I am afraid the whole of the ensuing week tried his patience. It was Christmas week: we took to no settled employment, but spent it in a sort of merry domestic dissipation. The air of the moors, the freedom of home, the dawn of prosperity, acted on Diana and Mary's spirits like some life-giving elixir: they were gay from morning till noon, and from noon till night. They could always talk; and their discourse, witty, pithy, original, had such charms for me, that I preferred listening to, and sharing in it, to doing anything else. St. John did not rebuke our vivacity; but he escaped from it: he was seldom in the house; his parish was large, the population scattered, and he found daily business in visiting the sick and poor in its different districts.
One morning at breakfast, Diana, after looking a little pensive for some minutes, asked him, "If his plans were yet unchanged."
"Unchanged and unchangeable," was the reply. And he proceeded to inform us that his departure from England was now definitively fixed for the ensuing year.
"And Rosamond Oliver?" suggested Mary, the words seeming to escape her lips involuntarily: for no sooner had she uttered them, than she made a gesture as if wishing to recall them. St. John had a book in his hand — it was his unsocial custom to read at meals — he closed it, and looked up.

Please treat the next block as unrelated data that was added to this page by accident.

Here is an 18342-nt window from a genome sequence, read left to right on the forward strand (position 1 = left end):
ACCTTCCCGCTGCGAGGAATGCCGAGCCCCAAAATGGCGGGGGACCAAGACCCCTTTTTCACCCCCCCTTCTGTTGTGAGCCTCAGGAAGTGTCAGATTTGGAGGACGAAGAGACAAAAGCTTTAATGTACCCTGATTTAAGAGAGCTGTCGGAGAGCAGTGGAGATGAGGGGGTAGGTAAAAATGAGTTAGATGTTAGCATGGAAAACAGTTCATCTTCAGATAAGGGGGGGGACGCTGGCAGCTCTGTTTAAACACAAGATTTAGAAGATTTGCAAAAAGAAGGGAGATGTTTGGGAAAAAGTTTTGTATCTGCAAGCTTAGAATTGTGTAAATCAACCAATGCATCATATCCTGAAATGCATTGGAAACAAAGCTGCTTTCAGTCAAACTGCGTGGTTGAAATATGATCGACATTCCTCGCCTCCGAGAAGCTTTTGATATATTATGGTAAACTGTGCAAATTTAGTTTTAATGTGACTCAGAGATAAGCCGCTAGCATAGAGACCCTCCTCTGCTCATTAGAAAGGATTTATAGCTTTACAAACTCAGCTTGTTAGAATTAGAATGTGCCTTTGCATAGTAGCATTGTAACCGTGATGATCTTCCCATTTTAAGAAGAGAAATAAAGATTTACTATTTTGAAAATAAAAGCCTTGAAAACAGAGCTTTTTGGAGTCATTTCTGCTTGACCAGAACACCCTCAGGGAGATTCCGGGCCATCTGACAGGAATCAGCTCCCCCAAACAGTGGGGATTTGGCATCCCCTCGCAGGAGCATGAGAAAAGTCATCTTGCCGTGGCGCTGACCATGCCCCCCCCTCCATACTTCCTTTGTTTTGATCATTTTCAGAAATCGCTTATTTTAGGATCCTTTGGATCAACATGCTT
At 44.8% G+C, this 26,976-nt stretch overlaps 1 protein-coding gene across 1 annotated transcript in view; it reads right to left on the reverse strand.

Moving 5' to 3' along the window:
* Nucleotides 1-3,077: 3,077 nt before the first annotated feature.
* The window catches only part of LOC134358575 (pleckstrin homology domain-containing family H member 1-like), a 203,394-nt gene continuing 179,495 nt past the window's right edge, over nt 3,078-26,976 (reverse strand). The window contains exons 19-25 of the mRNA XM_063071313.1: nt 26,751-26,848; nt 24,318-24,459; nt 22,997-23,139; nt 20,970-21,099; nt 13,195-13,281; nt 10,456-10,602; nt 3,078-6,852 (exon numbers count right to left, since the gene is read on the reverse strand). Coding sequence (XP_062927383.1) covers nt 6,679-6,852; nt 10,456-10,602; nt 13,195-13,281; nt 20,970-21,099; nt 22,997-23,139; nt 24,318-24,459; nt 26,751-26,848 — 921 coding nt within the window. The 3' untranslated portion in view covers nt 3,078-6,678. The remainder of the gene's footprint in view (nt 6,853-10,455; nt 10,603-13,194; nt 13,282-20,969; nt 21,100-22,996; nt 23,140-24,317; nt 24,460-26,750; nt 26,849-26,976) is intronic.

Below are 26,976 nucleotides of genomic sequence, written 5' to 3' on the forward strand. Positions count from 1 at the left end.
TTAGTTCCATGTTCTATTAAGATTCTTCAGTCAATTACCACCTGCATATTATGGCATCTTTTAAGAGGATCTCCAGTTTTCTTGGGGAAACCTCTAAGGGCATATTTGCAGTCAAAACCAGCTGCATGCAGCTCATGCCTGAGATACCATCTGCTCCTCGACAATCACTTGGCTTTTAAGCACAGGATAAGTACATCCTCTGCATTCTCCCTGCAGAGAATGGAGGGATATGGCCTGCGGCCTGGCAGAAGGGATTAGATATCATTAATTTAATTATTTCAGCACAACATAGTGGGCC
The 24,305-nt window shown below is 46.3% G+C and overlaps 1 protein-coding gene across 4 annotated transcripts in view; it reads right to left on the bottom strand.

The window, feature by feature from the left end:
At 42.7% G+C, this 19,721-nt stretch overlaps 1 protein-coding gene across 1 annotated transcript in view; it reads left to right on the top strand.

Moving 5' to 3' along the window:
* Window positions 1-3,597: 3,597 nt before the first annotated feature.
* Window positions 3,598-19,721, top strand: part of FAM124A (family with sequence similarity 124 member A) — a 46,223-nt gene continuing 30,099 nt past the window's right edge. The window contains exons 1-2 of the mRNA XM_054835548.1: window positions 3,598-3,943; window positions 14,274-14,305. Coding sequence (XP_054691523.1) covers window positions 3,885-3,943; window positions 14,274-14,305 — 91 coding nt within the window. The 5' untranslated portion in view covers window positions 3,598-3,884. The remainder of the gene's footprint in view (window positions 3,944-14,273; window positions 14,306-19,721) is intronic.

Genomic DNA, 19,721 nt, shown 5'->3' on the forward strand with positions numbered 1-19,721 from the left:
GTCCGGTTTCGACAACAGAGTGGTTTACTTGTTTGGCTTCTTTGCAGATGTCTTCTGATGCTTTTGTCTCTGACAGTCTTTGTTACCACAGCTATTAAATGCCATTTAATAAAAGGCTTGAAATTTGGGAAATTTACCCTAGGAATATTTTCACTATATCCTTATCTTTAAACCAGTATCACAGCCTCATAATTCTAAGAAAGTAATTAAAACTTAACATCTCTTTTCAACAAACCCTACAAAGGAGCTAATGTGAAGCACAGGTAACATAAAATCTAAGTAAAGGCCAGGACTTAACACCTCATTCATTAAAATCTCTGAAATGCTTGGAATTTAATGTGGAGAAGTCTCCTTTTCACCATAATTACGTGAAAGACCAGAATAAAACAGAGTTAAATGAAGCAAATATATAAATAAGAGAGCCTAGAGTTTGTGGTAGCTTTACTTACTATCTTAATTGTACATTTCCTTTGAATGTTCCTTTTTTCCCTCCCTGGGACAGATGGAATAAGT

"Rosamond Oliver," said he, "is about to be married to Mr. Granby, one of the best connected and most estimable residents in S-, grandson and heir to Sir Frederic Granby: I had the intelligence from her father yesterday."
His sisters looked at each other and at me; we all three looked at him: he was serene as glass.
"The match must have been got up hastily," said Diana: "they cannot have known each other long."
"But two months: they met in October at the county ball at S-. But where there are no obstacles to a union, as in the present case, where the connection is in every point desirable, delays are unnecessary: they will be married as soon as S — - Place, which Sir Frederic gives up to them, can he refitted for their reception."
The first time I found St. John alone after this communication, I felt tempted to inquire if the event distressed him: but he seemed so little to need sympathy, that, so far from venturing to offer him more, I experienced some shame at the recollection of what I had already hazarded. Besides, I was out of practice in talking to him: his reserve was again frozen over, and my frankness was congealed beneath it. He had not kept his promise of treating me like his sisters; he continually made little chilling differences between us, which did not at all tend to the development of cordiality: in short, now that I was acknowledged his kinswoman, and lived under the same roof with him, I felt the distance between us to be far greater than when he had known me only as the village schoolmistress. When I remembered how far I had once been admitted to his confidence, I could hardly comprehend his present frigidity.
Such being the case, I felt not a little surprised when he raised his head suddenly from the desk over which he was stooping, and said —
"You see, Jane, the battle is fought and the victory won."
Startled at being thus addressed, I did not immediately reply: after a moment's hesitation I answered —
"But are you sure you are not in the position of those conquerors whose triumphs have cost them too dear? Would not such another ruin you?"